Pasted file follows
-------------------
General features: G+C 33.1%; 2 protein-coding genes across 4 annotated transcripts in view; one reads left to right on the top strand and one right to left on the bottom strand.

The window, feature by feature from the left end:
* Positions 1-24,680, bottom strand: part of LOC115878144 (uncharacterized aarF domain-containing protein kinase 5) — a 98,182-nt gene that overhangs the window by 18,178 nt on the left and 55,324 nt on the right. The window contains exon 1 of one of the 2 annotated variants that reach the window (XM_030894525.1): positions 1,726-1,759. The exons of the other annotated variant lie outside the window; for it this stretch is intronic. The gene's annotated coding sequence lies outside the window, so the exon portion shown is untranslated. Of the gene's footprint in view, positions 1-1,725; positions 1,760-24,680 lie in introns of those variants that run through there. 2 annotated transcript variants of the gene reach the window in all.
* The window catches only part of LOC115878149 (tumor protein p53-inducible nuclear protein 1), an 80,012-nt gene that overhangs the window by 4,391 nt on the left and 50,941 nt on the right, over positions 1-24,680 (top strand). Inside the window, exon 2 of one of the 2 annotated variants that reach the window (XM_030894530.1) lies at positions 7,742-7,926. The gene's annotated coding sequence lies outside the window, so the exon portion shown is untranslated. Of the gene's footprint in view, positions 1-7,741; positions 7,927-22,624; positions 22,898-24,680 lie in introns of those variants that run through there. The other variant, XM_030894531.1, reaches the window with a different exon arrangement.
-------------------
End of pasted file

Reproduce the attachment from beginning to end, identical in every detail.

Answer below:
General features: G+C 33.1%; 2 protein-coding genes across 4 annotated transcripts in view; one reads left to right on the top strand and one right to left on the bottom strand.

The window, feature by feature from the left end:
* Positions 1-24,680, bottom strand: part of LOC115878144 (uncharacterized aarF domain-containing protein kinase 5) — a 98,182-nt gene that overhangs the window by 18,178 nt on the left and 55,324 nt on the right. The window contains exon 1 of one of the 2 annotated variants that reach the window (XM_030894525.1): positions 1,726-1,759. The exons of the other annotated variant lie outside the window; for it this stretch is intronic. The gene's annotated coding sequence lies outside the window, so the exon portion shown is untranslated. Of the gene's footprint in view, positions 1-1,725; positions 1,760-24,680 lie in introns of those variants that run through there. 2 annotated transcript variants of the gene reach the window in all.
* The window catches only part of LOC115878149 (tumor protein p53-inducible nuclear protein 1), an 80,012-nt gene that overhangs the window by 4,391 nt on the left and 50,941 nt on the right, over positions 1-24,680 (top strand). Inside the window, exon 2 of one of the 2 annotated variants that reach the window (XM_030894530.1) lies at positions 7,742-7,926. The gene's annotated coding sequence lies outside the window, so the exon portion shown is untranslated. Of the gene's footprint in view, positions 1-7,741; positions 7,927-22,624; positions 22,898-24,680 lie in introns of those variants that run through there. The other variant, XM_030894531.1, reaches the window with a different exon arrangement.